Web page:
Clare Journal and Ennis Advertiser, - Published 23 February 1837


(From M. De La Boullaye Le Gouz's Tour in Ireland, A.D. 1644)
Edited by T.C. Croker.

The towns are built in the English fashion, but the houses in the country are in this manner :- Two stakes are fixed in the ground, across which is a transverse pole to support two rows of rafters on the two sides, which are covered with leaves and straw. The cabins are of another fashion. There are four walls the height of a man, supporting rafters over which they thatch with straw and leaves. They are without chimneys and make the fire in the middle of the hut, which greatly incommodes those who are not fond of smoke. The castles or houses of the nobility consist of four walls extremely high, thatched with straw; but to tell the truth, they are nothing but square towers without windows, or, at least, having such small apertures as to give no more light than there is in a prison. They have little furniture, and cover their rooms with rushes, of which they make their beds in summer, and straw in winter. They put the rushes a foot deep on their floors, and on their windows, a

nd many of them ornament the ceilings with branches. They are fond of the harp, on which nearly all play, as the English do on the fiddle, the French on the lute, the Italian on the guitar, the Spaniards on the castanets, the Scotch on the bagpipe, the Swiss on the fife, the German on the trumpet, the Dutch on the tambourine, and the Turks on the flageolet.

The red-haired are considered the most handsome in Ireland. The women have hanging breasts, and those which are freckled like a trout are esteemed the most beautiful. The trade of Ireland consists in salmon and herrings, which they take in great numbers. You have one hundred and twenty herrings for a English penny, equal to a carolus of France, in the fishing time. They import salt and wine from France, and sell there strong frieze cloths at good prices. The Irish are fond of strangers, and its costs little to travel amongst them. When a traveller of good address enters their houses with assurance, he has but to draw a box of sinisine, or snuff, and offer it to them; then these people receive him with admiration, and give him the best they have to eat.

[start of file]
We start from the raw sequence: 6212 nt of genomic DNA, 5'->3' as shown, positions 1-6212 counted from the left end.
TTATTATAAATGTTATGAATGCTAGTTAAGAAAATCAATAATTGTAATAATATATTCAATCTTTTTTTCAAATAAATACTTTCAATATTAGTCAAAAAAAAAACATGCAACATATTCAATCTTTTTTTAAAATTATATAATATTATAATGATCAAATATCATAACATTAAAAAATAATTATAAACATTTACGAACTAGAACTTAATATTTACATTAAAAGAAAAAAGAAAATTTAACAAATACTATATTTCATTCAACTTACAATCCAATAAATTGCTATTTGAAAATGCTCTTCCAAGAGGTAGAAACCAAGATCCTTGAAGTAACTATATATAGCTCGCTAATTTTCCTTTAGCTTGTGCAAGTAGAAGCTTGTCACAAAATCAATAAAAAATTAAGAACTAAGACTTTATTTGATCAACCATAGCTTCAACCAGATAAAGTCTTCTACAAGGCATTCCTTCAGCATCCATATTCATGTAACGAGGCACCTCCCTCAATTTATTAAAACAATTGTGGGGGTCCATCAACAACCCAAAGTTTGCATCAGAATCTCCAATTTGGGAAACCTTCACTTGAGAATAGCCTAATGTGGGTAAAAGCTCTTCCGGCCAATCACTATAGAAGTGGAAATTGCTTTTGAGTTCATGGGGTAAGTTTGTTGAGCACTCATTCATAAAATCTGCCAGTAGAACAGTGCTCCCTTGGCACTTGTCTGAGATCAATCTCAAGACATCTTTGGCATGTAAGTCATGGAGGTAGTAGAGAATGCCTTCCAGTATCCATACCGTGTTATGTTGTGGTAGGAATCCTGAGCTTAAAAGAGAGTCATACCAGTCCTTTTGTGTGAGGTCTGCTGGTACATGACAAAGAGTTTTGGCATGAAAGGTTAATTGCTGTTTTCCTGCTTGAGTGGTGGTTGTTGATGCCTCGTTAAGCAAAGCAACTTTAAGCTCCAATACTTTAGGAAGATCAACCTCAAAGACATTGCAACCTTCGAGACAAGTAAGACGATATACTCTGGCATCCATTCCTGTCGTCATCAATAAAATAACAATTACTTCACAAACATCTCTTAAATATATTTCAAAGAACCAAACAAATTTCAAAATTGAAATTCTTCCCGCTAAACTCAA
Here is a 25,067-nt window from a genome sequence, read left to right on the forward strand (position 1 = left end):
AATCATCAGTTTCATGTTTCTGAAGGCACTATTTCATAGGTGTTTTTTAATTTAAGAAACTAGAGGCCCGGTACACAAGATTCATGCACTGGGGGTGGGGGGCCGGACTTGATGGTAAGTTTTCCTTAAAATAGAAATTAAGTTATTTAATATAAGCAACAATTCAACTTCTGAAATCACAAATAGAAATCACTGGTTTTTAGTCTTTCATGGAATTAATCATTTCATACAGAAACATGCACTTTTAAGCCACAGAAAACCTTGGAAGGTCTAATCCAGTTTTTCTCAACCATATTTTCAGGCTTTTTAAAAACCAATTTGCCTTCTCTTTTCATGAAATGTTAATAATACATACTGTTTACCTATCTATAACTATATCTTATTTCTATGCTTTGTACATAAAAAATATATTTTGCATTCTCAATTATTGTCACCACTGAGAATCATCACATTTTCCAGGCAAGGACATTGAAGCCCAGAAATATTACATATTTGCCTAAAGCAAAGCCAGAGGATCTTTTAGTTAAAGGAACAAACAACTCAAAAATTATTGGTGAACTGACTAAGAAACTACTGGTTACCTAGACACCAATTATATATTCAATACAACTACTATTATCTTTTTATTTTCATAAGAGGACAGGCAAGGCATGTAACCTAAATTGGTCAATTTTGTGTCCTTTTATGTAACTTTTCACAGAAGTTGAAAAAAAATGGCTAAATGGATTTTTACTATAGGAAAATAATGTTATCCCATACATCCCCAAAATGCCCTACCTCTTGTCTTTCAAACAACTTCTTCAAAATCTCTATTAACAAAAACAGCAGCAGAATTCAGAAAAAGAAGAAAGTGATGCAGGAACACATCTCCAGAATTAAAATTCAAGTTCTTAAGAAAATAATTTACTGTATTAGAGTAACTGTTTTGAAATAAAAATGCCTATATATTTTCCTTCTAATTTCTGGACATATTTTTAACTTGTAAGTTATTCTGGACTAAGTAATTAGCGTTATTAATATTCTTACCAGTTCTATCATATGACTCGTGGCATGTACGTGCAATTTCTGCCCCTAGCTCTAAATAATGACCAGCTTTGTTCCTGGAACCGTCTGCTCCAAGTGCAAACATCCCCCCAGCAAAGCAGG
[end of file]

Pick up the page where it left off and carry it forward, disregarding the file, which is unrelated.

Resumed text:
They love the Spaniards as their brothers, the French as their friends, the Italians as their allies, the Germans as their relatives,the English and Scotch as their irreconcilable enemies. I was surrounded on my journey from Kilkennick (Kilkenny) to Cachel (Cashel) by a detachment of twenty Irish soldiers, and when they learned I was Frankard, (it is thus they call us), they did not molest me in the least, but made me offers of service, seeing that I was neither Sazanach (Saxon) nor English.

The Irish, whom the English call savages, have for their head dress a little blue bonnet, raised two fingers breadth in front, and behind covering their head and ears. Their doublet has a long body and four skirts: and their breeches are a pantaloon of white frieze which they call trowsers. Their shoes, which are pointed, they call brogues with a single sole. For cloaks they have five or six yards of frieze drawn round the neck, the body, and over the head, and they never quit this mantle, either in sleeping, working or eating.

Submitted by David K.

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